National Geographic : 1950 May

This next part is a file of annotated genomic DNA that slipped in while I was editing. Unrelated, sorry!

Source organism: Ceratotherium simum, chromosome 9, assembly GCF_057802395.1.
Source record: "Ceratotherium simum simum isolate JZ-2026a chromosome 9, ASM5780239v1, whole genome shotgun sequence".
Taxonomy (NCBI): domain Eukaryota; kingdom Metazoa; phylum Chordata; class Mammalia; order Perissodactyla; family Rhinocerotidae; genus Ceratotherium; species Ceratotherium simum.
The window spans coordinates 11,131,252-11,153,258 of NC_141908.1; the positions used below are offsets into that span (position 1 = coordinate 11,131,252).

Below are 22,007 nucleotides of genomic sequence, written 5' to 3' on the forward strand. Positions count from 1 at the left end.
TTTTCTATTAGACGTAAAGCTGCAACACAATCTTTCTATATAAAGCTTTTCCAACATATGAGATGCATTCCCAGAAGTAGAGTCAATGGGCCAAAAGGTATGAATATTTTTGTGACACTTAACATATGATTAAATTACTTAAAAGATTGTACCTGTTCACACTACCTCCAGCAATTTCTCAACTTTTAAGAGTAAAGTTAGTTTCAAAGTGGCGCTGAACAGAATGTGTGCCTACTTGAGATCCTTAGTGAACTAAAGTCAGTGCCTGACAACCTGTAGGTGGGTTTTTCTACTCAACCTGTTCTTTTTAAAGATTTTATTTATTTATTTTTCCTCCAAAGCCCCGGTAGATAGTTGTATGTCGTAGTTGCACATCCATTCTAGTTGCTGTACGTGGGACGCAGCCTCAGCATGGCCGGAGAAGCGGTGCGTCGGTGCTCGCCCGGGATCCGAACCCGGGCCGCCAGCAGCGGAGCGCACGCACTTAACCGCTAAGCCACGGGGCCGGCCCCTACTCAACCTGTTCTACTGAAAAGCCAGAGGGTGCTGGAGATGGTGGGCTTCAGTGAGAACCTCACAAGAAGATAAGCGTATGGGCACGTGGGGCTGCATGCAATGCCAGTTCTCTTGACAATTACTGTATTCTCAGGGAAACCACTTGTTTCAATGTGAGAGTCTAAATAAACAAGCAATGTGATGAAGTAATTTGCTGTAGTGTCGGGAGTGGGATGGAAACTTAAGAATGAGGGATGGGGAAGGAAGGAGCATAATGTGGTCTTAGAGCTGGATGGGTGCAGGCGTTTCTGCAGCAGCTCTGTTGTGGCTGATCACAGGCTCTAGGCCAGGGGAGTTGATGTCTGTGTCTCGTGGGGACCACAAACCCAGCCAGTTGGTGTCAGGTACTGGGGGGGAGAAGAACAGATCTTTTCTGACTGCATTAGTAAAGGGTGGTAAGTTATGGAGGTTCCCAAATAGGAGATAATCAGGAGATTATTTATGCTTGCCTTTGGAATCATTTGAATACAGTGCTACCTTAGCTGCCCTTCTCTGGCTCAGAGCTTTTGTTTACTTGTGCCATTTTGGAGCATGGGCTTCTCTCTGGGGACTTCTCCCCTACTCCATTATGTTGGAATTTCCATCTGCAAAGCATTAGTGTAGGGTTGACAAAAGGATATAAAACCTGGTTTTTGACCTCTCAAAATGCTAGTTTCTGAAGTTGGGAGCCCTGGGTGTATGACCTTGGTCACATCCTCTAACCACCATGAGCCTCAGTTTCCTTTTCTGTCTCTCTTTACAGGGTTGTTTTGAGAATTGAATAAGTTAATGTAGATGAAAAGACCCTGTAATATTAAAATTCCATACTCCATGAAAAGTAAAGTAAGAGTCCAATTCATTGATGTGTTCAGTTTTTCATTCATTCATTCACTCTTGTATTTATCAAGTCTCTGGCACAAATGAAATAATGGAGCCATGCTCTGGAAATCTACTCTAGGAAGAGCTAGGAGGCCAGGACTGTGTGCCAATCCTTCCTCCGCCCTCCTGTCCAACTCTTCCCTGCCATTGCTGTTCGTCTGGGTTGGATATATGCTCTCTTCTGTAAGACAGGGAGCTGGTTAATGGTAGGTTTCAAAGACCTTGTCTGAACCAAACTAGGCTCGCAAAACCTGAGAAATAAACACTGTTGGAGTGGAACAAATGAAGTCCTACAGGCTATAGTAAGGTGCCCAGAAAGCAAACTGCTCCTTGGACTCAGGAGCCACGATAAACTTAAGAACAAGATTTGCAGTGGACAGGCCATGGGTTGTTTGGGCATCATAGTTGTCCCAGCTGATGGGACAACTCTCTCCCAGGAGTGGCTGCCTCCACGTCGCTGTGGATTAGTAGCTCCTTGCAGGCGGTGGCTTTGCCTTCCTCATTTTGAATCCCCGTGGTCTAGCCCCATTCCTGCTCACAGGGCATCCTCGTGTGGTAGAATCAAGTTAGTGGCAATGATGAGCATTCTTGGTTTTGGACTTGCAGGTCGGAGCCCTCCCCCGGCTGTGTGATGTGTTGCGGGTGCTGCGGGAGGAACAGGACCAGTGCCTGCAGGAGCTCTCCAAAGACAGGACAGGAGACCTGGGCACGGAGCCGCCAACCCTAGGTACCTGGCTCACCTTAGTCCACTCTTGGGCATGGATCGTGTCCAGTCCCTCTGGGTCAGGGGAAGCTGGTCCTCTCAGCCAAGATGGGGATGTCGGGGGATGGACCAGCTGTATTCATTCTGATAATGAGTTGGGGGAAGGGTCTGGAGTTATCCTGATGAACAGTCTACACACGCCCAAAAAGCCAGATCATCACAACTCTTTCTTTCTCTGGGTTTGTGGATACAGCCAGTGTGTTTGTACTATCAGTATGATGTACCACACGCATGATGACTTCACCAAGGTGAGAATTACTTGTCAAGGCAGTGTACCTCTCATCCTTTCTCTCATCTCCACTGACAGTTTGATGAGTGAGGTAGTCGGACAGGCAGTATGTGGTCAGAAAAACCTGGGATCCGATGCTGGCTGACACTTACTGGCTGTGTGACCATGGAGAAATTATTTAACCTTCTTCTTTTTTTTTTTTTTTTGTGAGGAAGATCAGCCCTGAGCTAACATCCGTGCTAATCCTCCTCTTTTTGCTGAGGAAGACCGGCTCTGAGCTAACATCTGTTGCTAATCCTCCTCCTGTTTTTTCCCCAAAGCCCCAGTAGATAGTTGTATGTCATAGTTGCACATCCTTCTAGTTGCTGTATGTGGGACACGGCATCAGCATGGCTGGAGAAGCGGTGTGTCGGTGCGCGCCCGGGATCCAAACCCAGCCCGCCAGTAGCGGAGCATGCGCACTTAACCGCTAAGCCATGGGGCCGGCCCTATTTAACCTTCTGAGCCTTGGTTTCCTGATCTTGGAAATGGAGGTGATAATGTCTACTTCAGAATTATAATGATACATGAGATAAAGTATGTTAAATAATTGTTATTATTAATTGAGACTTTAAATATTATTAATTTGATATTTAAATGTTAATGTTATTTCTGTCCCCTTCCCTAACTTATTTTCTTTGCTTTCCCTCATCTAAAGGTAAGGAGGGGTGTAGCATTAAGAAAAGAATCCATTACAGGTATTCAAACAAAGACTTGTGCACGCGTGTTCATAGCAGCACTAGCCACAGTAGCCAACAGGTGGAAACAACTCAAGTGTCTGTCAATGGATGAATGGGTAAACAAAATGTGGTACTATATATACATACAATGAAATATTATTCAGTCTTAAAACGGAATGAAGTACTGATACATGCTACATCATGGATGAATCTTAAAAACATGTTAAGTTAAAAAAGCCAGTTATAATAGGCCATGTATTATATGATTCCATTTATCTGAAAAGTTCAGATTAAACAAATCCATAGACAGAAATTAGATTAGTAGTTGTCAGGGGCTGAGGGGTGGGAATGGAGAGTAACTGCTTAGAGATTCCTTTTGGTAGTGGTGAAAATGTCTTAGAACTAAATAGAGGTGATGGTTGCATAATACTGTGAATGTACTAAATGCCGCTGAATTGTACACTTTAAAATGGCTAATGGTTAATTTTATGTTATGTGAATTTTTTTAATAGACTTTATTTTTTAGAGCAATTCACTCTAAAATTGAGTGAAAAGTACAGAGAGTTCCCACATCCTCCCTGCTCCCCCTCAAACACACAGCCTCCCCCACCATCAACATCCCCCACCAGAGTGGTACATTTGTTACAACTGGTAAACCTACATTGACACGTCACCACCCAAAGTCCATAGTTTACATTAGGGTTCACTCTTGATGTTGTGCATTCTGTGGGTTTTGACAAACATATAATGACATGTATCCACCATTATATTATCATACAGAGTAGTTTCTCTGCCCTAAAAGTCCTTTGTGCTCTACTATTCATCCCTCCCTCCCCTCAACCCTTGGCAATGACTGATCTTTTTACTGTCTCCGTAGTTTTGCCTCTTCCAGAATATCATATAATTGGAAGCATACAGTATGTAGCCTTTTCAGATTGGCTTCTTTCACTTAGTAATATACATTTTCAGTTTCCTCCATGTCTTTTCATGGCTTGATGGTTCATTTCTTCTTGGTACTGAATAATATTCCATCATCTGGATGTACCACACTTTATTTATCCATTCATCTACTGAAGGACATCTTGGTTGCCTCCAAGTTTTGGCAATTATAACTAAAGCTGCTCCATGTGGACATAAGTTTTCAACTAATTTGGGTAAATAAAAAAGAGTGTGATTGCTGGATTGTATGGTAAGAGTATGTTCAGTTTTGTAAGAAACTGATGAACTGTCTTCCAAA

689 John G. Pitkin Catlike, a Fastidious Mantis Scrubs Her Face and Preens Herself After Every Meal The after-dinner ritual may take as long as 15 minutes. The insects do a thorough job, cleaning each leg in turn with the mouth (above), polishing the face with forelegs, even running the antennae through the jaws. Then they are ready for the next meal. Young mantids eat chiefly aphids and leaf hoppers. As adults they live on flies, spiders, grasshoppers. crickets, locusts, bees, wasps, and even beetles. Almost any insect will do. In nature their prey must be alive and moving. In captivity they prefer their natural diet, alive, but will accept small bits of meat offered on a moving straw or toothpick. One insect the mantis gives a wide berth-the common ant. Often these tiny ants swarm over a mantis egg case, killing and eating the young as they hatch. After their tirst day the survivors can take care of themselves and have few, if any, natural enemies. But even as adults all mantids, seemingly by instinct, let ants pass unmolested. Related to grasshoppers, mantids are true insects, having six legs. Unlike their muscular forelegs, the walking limbs are long and slender. On them they stalk in slow and ungainly manner. Usually they wait patiently in a strategic spot for their prey. At times they roam, actively on the prowl. In either case the vicious forelegs are raised ready to strike. Other insects often accept the mantis as one of them, unaware of its predatory designs until too late.